# Inverse map is automorphism iff abelian

This article describes an easy-to-prove fact about basic notions in group theory, that is not very well-known or important in itself
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This article gives a result about how information about the structure of the automorphism group of a group (abstractly, or in action) can control the structure of the group
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## Statement

The following are equivalent for a group:

1. The map sending every element to its inverse, is an endomorphism
2. The map sending every element to its inverse, is an automorphism
3. The group is abelian

The equivalence of (1) and (2) is direct from the fact that the inverse map is bijective.

## Related facts

### Similar facts for other power maps

We say that a group is a n-abelian group if the $n^{th}$ power map is an endomorphism. Here are some related facts about $n$-abelian groups.

Value of $n$ (note that the condition for $n$ is the same as the condition for $1-n$) Characterization of $n$-abelian groups Proof Other related facts
0 all groups obvious
1 all groups obvious
2 abelian groups only 2-abelian iff abelian endomorphism sends more than three-fourths of elements to squares implies abelian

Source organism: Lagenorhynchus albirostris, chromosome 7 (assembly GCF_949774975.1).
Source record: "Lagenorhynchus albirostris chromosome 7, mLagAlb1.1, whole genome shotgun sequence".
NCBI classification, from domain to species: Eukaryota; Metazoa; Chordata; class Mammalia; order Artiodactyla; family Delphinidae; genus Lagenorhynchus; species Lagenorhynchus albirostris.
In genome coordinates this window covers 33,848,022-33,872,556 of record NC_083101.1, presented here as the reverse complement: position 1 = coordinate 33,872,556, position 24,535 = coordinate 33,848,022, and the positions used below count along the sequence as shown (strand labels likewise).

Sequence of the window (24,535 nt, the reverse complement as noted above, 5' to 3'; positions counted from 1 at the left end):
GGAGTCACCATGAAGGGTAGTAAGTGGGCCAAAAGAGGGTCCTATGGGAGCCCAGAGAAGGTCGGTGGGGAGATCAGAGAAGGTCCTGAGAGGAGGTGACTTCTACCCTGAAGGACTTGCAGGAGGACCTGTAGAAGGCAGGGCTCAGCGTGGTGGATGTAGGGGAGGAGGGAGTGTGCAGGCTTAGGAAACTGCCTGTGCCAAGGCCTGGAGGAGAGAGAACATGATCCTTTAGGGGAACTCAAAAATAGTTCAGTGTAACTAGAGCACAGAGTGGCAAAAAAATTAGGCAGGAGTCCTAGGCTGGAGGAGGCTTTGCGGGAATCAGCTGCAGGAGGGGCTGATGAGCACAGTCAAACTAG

-1 abelian groups only -1-abelian iff abelian
3 3-abelian group means: 2-Engel group and derived subgroup has exponent dividing three Levi's characterization of 3-abelian groups cube map is surjective endomorphism implies abelian, cube map is endomorphism iff abelian (if order is not a multiple of 3), cube map is endomorphism implies class three
-2 same as for 3-abelian (based on n-abelian iff (1-n)-abelian)

## Proof

Given: A group $G$

To prove: $G$ is Abelian iff the map $x \mapsto x^{-1}$ is an automorphism.

Proof: The following fact is true:

$(xy)^{-1} = y^{-1}x^{-1}$

Thus, we see that:

$(xy)^{-1} = x^{-1}y^{-1} \iff x^{-1},y^{-1}$ commute

Since the inverse map is a bijection, this tells us that the above is a homomorphism iff any two elements commute.

## Textbook references

• Algebra by Michael Artin, ISBN 0130047635, 13-digit ISBN 978-0130047632, More info, Page 71, Exercise 12(b) of Section 3 (Isomorphisms)